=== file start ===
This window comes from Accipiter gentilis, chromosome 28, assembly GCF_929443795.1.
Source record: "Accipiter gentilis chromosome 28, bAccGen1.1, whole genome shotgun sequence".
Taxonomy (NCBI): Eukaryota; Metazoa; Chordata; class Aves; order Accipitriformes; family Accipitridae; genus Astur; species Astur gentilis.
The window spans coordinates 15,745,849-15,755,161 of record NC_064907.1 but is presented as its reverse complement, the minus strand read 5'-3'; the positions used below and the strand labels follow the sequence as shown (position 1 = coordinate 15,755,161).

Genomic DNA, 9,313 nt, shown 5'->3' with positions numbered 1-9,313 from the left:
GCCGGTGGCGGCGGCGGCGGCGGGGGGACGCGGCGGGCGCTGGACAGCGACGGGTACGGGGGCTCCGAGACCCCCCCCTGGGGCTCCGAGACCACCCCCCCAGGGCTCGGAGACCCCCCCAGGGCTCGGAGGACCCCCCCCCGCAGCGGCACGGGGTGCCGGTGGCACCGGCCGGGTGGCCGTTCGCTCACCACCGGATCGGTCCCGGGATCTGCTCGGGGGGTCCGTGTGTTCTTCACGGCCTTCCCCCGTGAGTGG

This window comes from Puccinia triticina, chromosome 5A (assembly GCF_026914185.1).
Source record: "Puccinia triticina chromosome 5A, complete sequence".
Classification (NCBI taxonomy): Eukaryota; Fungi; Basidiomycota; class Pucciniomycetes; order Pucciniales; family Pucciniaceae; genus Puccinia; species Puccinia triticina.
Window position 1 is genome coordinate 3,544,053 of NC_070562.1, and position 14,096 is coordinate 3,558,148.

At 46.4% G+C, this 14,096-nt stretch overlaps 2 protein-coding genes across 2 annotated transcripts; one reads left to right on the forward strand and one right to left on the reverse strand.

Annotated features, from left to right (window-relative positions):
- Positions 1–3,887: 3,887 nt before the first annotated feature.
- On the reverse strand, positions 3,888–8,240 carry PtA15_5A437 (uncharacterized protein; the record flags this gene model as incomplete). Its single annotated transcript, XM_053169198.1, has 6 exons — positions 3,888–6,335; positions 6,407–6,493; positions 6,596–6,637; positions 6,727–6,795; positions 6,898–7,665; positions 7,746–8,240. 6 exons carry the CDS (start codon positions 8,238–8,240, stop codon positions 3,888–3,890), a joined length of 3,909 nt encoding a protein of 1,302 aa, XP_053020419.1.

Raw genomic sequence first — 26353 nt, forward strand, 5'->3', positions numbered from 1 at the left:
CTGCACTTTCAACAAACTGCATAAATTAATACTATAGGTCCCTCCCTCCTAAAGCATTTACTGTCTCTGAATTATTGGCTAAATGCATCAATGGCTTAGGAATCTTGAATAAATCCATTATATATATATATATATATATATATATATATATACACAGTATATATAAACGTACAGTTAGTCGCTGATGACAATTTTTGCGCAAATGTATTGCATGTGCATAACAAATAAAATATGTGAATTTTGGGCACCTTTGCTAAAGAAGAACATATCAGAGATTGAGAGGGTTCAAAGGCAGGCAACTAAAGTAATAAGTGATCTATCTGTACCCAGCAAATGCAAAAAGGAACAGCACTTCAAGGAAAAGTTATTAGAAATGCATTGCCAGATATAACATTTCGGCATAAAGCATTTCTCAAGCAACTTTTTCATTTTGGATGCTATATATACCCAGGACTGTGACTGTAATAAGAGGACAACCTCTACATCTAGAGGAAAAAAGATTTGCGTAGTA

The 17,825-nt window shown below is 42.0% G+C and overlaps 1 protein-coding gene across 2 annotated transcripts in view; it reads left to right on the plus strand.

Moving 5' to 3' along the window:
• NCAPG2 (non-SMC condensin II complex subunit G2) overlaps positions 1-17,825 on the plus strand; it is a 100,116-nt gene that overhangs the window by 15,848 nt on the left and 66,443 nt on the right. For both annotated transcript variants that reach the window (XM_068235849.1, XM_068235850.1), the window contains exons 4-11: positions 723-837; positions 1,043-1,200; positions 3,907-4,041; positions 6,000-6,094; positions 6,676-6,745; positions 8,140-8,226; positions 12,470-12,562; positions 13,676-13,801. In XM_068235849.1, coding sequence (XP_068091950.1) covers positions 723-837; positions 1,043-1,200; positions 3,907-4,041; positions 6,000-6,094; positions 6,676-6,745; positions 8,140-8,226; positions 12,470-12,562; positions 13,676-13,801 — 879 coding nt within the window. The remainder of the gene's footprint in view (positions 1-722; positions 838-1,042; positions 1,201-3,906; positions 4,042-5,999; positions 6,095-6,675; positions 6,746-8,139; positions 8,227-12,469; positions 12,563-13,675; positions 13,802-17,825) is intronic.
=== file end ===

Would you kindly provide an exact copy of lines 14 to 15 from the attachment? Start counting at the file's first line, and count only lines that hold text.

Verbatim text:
- On the reverse strand, positions 3,888–8,240 carry PtA15_5A437 (uncharacterized protein; the record flags this gene model as incomplete). Its single annotated transcript, XM_053169198.1, has 6 exons — positions 3,888–6,335; positions 6,407–6,493; positions 6,596–6,637; positions 6,727–6,795; positions 6,898–7,665; positions 7,746–8,240. 6 exons carry the CDS (start codon positions 8,238–8,240, stop codon positions 3,888–3,890), a joined length of 3,909 nt encoding a protein of 1,302 aa, XP_053020419.1.

Raw genomic sequence first — 26353 nt, forward strand, 5'->3', positions numbered from 1 at the left: